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Kuwait steps up efforts to end Qatar blockade
Kuwait’s emir, Sheikh Sabah Al Ahmad Al Sabah, left, and Qatar’s emir, Sheikh Tamim bin Hamad Al Thani, in Doha on Wednesday. Photograph: AP
Kuwait has stepped up its efforts to mediate an end to the economic and diplomatic blockade of Qatar as other Gulf States set out more detailed demands for how Qatar should end its alleged funding and harbouring of terrorism.
Kuwait’s Sheikh Sabah Al Ahmad Al Sabah flew to Qatar on Wednesday night and was met at the airport by Qatar’s emir, Sheikh Tamim bin Hamad Al Thani. The Qatari foreign ministry said they held talks on how to “restore the normal relations” of the Gulf.
The US president, Donald Trump, also rang the Qatari emir suggesting he come to the US to discuss a resolution to the worst diplomatic crisis to hit the Gulf in 30 years.
In his second intervention in the row in as many days, Trump urged action against terrorism, a White House statement said. “The president offered to help the parties resolve their differences, including through a meeting at the White House if necessary,” it said.
Trump, in a later call with Abu Dhabi’s crown prince, Sheikh Mohammed bin Zayed al-Nahayan, called for unity among Gulf Arabs “but never at the expense of eliminating funding for radical extremism or defeating terrorism”, the White House said.
Speaking on BBC radio, the United Arab Emirates (UAE) ambassador to Moscow, Omar Saif Ghobash, said the blockade would only be lifted when Qatar ended the harbouring of terrorists, including the Muslim Brotherhood and the Palestinian Islamist group Hamas. He demanded that the Qatar-funded broadcaster al-Jazeera “change completely so it no longer acts as a mouthpiece for terrorists”.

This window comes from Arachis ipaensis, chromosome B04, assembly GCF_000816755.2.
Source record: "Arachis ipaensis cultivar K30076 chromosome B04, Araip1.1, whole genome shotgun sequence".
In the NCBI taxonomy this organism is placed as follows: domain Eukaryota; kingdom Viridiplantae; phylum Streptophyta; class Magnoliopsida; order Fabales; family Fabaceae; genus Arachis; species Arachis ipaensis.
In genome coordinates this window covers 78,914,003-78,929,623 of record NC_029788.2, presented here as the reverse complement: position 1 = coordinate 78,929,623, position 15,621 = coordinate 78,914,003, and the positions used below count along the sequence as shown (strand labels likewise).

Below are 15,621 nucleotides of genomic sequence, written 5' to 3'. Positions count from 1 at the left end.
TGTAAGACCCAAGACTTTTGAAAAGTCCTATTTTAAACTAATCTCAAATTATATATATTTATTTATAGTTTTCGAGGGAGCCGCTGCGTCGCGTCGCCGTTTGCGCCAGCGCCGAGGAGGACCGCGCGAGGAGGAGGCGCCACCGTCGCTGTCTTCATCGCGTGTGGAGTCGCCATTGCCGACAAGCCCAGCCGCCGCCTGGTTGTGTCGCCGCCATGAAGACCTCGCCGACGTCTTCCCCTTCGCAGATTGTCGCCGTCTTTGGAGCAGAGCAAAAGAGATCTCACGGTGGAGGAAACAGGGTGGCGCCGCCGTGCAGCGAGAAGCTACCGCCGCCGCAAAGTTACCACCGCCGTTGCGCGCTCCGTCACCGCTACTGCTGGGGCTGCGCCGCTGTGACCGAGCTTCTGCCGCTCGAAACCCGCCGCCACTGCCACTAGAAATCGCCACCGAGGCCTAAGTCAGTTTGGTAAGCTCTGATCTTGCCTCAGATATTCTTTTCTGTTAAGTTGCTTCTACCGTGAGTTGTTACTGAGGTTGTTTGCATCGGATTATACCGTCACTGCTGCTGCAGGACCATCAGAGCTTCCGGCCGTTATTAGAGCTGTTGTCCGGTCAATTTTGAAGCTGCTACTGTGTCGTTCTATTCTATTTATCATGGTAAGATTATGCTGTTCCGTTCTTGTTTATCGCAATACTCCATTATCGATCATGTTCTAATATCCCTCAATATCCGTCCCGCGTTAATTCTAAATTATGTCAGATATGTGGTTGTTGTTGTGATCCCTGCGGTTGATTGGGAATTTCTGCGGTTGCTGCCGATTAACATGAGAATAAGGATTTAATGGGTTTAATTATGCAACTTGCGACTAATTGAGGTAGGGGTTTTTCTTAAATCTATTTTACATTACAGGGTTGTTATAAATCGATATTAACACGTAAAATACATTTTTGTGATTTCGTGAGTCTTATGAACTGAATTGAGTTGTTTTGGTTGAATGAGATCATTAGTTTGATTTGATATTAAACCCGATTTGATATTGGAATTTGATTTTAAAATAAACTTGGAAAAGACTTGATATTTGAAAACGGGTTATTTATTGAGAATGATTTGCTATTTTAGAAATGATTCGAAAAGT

Qatar insists it does not fund extremism and says the presence of leading figures from Hamas or the Muslim Brotherhood in the capital, Doha, is in part an effort to achieve peace in the Middle East.
Speaking to reporters on Thursday, Qatar’s foreign minister said its fellow Arab states’ move to isolate it was endangering stability in the region. “We are not ready to surrender, and will never be ready to surrender, the independence of our foreign policy,” Sheikh Mohammed bin Abdulrahman al-Thani said. “We have been isolated because we are successful and progressive. We are a platform for peace not terrorism ... This dispute is threatening the stability of the entire region.”
The statements came as Qatar’s flagship broadcaster, the pan-Arab satellite network Al-Jazeera, announced on Twitter that it was combatting a large-scale cyber attack across “all systems”.
“There were attempts made on the cyber security of Al-Jazeera but we are combatting them and currently all our entities are operational,” said a senior employee who declined to be named because of the sensitivity of the matter.
Qatar is a critical player in the Middle East as the largest exporter of liquid gas, the host to the largest US military base in the region and the venue for the 2022 Fifa World Cup.